Here’s the thing: I have no strong thoughts about it. Allie is a person, not a brand; and she’s clearly working through her own issues on things; and while scales have problematic connotations, I think she’s attempting to separate the idea of weight from those connotations in the first place.
Background: Allie Kieffer came “out of nowhere” to finish 5th at the 2017 New York Marathon. She then became an icon in the running community because she’s, well, “big” for an elite runner — which obviously feels weird to even say because she’s clearly super fucking fit and fairly thin, but runners be weird about weight. Which brings us to the thing.
Because her weight was the primary thing everyone talked about, it became *the* primary thing about her. Everything she pushed out — her brand — was about healthy body image and learning to love herself and how she got faster when she stopped trying to lose weight. Honestly, part of the reason I never got as interested in her as I would have been is because it all felt more like a brand than a person.
It also then seemed inevitable she’d eventually stray off brand? You always do if you’re sticking too hard to one message, because you’re a person with lots of different opinions and thoughts and your own issues. And that off-brand moment came when she posted an Instagram ad pushing a scale (in a healthy way, theoretically).
Of course her fans reacted badly. But of course she’s also working through her own stuff and trying to make a living and being honest about the realities of pro life.
And, anyway, she might have a point: A scale doesn’t have to mean losing weight; it can mean tracking water loss and muscle mass. In a world where we measure our heart rate variability and power numbers and do sweat tests and blood tests, we would ignore the numbers on a scale?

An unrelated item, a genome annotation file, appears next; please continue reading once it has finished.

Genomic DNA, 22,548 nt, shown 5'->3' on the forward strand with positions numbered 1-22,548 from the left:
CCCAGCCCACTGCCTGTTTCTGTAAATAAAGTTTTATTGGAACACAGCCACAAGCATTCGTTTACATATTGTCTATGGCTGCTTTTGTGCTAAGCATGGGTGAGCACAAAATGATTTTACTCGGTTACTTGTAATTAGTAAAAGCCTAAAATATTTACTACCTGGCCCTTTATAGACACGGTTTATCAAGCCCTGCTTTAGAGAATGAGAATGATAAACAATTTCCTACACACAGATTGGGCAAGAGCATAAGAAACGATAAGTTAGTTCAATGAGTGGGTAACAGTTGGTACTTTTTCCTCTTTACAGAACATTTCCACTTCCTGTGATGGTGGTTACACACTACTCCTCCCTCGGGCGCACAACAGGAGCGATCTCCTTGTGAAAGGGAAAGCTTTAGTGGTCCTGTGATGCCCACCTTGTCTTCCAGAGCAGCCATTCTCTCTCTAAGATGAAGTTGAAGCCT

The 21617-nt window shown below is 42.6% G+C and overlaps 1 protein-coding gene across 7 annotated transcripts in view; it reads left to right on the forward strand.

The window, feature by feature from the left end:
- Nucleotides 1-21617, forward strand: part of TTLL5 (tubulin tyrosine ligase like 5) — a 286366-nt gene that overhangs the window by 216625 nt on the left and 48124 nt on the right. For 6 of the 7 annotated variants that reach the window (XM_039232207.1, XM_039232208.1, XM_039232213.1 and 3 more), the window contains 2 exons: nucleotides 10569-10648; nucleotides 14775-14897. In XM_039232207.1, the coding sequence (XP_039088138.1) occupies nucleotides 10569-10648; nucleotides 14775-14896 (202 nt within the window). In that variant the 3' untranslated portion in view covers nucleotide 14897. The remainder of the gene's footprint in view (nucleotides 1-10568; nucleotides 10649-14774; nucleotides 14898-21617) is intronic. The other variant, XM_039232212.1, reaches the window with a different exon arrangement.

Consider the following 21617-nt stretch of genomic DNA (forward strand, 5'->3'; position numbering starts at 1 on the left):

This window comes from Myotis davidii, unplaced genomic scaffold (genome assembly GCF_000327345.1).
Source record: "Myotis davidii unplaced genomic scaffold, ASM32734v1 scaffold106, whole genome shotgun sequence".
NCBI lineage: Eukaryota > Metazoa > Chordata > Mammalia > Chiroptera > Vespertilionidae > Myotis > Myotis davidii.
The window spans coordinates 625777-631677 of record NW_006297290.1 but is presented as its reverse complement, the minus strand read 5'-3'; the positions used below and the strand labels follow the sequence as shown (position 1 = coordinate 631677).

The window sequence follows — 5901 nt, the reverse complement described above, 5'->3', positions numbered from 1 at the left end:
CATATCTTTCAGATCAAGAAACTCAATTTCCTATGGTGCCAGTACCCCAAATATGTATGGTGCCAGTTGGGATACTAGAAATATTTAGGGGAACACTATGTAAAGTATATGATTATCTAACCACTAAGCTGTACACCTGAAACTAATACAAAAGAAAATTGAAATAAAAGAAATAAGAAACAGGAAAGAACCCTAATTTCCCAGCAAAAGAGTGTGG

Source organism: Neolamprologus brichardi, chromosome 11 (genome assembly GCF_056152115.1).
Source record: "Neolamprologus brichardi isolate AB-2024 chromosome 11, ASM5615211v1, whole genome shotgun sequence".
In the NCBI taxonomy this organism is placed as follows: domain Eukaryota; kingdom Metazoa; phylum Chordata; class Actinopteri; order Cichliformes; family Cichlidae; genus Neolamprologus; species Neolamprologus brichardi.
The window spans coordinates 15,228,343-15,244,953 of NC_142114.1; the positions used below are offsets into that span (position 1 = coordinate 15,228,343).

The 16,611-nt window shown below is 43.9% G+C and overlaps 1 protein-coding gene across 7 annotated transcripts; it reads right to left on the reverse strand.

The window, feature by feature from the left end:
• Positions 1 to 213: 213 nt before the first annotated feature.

If you don’t see it…
There’s an argument too, though, about how what we see matters. That’s why Allie matters to a lot of people who don’t feel like they look like an elite runner. It’s why Sika and Max matter for black up-and-coming triathletes. “People can’t participate in something they don’t know exists…” And it’s why the new SRAM ads matter. I don’t pay a ton of attention to cycling component launches (shockingly), but it’s worth noting the new SRAM ads use some key images of different people in their huge splashy campaign. Those images are unique, not in terms of who actually rides bikes in the real world, but in terms of showcasing those people. But, holy hell, the number of cyclists on Twitter who claimed the ads were no big deal because they “don’t see race” was just amazing. I always wonder how someone manages to only see the parts of a person that aren’t black or white or Asian or Latino? Like is it a filter? A blank cartoon? Do you just see guts spilling out on the street without any skin?
Comments & thoughts
Some thoughts, emails, messages and notes from listeners and readers this week.
Meagan’s been thinking about what’s going to happen to all these kids of kickass women. The next generation is going to kill it. “I would think kids in high school right now are just primed to break all the records.”
Hillary suggested this op-ed on wanting more than sports for our black boys.
And for Katie, we’re doing everything we can to replace a calendar. “As always, thanks for being the mark that the work week is midway over!”